ALBERTA, Canada -- Edmonton - Searching for a different kind of riches in the ground, an oil company made a priceless find it never expected.
Working in west-central Alberta, the now defunct Cequel Energy Inc. company thrust a 7.5-centimetre-wide drill more than 1,300 metres into the ground. When the tube pulled up a sample of earth, it revealed a 96-million-year-old fish fossil neatly encircled in the core sample - only the very tip of the fish's snout and tail were cut off by the drill.
"It was incredibly lucky. Sometimes in a core sample you'll find a bone or parts of a bone, but I can't ever remember finding a whole, intact fossil. It's really quite amazing," said Alison Murray, a paleontologist at the University of Alberta.
Not only were the circumstances of the discovery amazing, Murray added, but the fossil represents a new genus of fish. Found just south of Grande Prairie, in an area known as the Dunvegan Formation, Tycheroichthys dunveganensis (meaning lucky fish of the Dunvegan) belongs to an extinct group of fishes, the Paraclupeidae, which are related to the modern-day herrings. It is the first time this group, which is known to have existed in areas around Lebanon and Brazil, has been found in Canada.
"This fish is what we call a list type. It's a single specimen, the only one of its kind, and that makes it priceless," said Murray, adding that she wouldn't put a price value on the specimen even if she had to, as it is illegal to sell fossils found in Alberta.
Murray and a team of paleontologists from across Canada pieced together the history of the fish and published their findings recently in the Canadian Journal of Earth Sciences.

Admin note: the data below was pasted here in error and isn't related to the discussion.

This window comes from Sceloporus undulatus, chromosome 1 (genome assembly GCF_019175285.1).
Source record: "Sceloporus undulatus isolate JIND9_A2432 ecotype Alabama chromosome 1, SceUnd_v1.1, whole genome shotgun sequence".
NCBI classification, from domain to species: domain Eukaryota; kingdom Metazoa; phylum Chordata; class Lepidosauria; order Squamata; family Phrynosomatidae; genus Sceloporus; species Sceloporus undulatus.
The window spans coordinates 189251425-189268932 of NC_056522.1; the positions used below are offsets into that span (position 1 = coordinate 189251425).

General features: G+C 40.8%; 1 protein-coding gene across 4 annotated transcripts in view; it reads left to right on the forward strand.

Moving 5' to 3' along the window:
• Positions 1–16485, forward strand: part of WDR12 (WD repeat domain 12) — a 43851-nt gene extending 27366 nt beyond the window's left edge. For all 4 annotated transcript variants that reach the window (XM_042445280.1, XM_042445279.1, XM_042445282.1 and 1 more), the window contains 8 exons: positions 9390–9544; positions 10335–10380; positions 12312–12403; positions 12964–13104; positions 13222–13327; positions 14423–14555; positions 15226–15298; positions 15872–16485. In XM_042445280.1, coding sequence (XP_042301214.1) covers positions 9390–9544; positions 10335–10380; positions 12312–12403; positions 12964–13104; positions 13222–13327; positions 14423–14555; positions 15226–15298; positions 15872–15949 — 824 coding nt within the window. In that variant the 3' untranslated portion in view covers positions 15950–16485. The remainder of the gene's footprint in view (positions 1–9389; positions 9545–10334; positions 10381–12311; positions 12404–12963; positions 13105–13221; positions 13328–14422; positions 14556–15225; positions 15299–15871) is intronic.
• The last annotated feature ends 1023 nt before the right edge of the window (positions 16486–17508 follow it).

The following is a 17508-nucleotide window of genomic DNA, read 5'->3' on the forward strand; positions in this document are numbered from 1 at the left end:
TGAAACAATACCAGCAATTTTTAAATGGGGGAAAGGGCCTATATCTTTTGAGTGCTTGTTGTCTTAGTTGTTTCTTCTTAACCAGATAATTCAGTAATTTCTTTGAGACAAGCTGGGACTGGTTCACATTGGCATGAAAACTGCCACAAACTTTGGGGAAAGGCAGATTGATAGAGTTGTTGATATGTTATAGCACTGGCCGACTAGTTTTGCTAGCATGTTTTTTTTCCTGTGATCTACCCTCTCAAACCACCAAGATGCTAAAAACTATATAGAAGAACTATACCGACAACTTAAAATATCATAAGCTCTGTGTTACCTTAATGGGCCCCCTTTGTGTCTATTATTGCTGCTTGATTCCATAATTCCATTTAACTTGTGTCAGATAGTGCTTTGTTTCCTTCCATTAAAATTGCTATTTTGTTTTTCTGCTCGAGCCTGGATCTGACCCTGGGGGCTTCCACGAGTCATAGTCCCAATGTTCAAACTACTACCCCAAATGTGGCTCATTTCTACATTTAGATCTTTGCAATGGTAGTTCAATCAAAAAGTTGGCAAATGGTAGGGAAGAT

The researchers believe the fish comes from the Western Interior Seaway, a shallow marine sea that stretched from the Gulf of Mexico to the Arctic Ocean, covering the majority of Alberta during the latter part of the Cretaceous period (110 to 65 million years ago).
"We don't have many articulated fish specimens from that period, and this find gives us a clue to the evolution of this family of fishes," Murray added.
Michael Hay, an archeologist working on the original drilling site, said that fish fossils -
unlike small or fragmented fossils of oysters and snail shells, for example - are rarely preserved because they tend to get eaten or broken apart by waves and currents.
The Dunvegan fossil was extracted from the ground in 1988 and eventually came to Murray and Stephen Cumbaa, a co-author of the paper, a few years ago when Murray was a research assistant at the Canadian Museum of Nature in Ottawa. The fossil now sits in a locked cabinet reserved for the most valuable specimens in the museum.
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